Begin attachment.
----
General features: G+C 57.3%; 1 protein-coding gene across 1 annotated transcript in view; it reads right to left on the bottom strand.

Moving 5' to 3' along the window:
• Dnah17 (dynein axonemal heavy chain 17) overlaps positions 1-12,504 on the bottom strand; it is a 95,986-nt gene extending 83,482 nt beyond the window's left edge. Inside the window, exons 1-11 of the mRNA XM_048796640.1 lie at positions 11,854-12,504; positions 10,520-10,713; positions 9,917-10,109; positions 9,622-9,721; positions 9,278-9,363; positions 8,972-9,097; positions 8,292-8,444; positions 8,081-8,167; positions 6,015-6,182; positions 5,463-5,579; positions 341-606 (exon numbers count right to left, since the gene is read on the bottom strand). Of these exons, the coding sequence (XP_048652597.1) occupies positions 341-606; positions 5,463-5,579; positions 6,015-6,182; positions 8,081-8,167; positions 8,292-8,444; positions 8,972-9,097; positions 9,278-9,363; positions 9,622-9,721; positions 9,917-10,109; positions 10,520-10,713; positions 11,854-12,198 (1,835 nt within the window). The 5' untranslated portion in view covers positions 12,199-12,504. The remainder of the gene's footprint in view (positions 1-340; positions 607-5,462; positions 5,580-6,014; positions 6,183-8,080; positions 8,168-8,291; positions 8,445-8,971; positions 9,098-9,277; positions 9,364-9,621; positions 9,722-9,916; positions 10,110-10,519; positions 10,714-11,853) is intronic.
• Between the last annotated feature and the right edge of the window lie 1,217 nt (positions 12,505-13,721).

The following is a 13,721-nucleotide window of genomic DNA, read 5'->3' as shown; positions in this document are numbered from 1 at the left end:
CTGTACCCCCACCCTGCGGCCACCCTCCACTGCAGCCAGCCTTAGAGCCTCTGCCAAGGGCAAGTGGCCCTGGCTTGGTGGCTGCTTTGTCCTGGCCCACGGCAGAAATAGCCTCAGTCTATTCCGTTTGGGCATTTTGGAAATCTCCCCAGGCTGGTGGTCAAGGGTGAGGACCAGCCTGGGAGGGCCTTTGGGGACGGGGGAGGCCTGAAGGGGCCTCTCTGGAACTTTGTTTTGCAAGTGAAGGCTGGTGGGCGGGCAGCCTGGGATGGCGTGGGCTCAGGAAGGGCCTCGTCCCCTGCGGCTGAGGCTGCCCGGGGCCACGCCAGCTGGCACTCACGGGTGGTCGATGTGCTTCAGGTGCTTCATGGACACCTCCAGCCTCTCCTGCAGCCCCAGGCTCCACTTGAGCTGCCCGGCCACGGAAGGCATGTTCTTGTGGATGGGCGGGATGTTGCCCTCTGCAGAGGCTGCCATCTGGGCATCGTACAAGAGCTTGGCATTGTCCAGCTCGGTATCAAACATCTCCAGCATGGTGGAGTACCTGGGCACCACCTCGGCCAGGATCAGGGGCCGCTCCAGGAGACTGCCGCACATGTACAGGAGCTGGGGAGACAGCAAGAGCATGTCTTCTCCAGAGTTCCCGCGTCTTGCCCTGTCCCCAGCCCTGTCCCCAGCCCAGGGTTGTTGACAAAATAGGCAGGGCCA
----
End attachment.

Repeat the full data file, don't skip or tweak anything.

General features: G+C 57.3%; 1 protein-coding gene across 1 annotated transcript in view; it reads right to left on the bottom strand.

Moving 5' to 3' along the window:
• Dnah17 (dynein axonemal heavy chain 17) overlaps positions 1-12,504 on the bottom strand; it is a 95,986-nt gene extending 83,482 nt beyond the window's left edge. Inside the window, exons 1-11 of the mRNA XM_048796640.1 lie at positions 11,854-12,504; positions 10,520-10,713; positions 9,917-10,109; positions 9,622-9,721; positions 9,278-9,363; positions 8,972-9,097; positions 8,292-8,444; positions 8,081-8,167; positions 6,015-6,182; positions 5,463-5,579; positions 341-606 (exon numbers count right to left, since the gene is read on the bottom strand). Of these exons, the coding sequence (XP_048652597.1) occupies positions 341-606; positions 5,463-5,579; positions 6,015-6,182; positions 8,081-8,167; positions 8,292-8,444; positions 8,972-9,097; positions 9,278-9,363; positions 9,622-9,721; positions 9,917-10,109; positions 10,520-10,713; positions 11,854-12,198 (1,835 nt within the window). The 5' untranslated portion in view covers positions 12,199-12,504. The remainder of the gene's footprint in view (positions 1-340; positions 607-5,462; positions 5,580-6,014; positions 6,183-8,080; positions 8,168-8,291; positions 8,445-8,971; positions 9,098-9,277; positions 9,364-9,621; positions 9,722-9,916; positions 10,110-10,519; positions 10,714-11,853) is intronic.
• Between the last annotated feature and the right edge of the window lie 1,217 nt (positions 12,505-13,721).

The following is a 13,721-nucleotide window of genomic DNA, read 5'->3' as shown; positions in this document are numbered from 1 at the left end:
CTGTACCCCCACCCTGCGGCCACCCTCCACTGCAGCCAGCCTTAGAGCCTCTGCCAAGGGCAAGTGGCCCTGGCTTGGTGGCTGCTTTGTCCTGGCCCACGGCAGAAATAGCCTCAGTCTATTCCGTTTGGGCATTTTGGAAATCTCCCCAGGCTGGTGGTCAAGGGTGAGGACCAGCCTGGGAGGGCCTTTGGGGACGGGGGAGGCCTGAAGGGGCCTCTCTGGAACTTTGTTTTGCAAGTGAAGGCTGGTGGGCGGGCAGCCTGGGATGGCGTGGGCTCAGGAAGGGCCTCGTCCCCTGCGGCTGAGGCTGCCCGGGGCCACGCCAGCTGGCACTCACGGGTGGTCGATGTGCTTCAGGTGCTTCATGGACACCTCCAGCCTCTCCTGCAGCCCCAGGCTCCACTTGAGCTGCCCGGCCACGGAAGGCATGTTCTTGTGGATGGGCGGGATGTTGCCCTCTGCAGAGGCTGCCATCTGGGCATCGTACAAGAGCTTGGCATTGTCCAGCTCGGTATCAAACATCTCCAGCATGGTGGAGTACCTGGGCACCACCTCGGCCAGGATCAGGGGCCGCTCCAGGAGACTGCCGCACATGTACAGGAGCTGGGGAGACAGCAAGAGCATGTCTTCTCCAGAGTTCCCGCGTCTTGCCCTGTCCCCAGCCCTGTCCCCAGCCCAGGGTTGTTGACAAAATAGGCAGGGCCA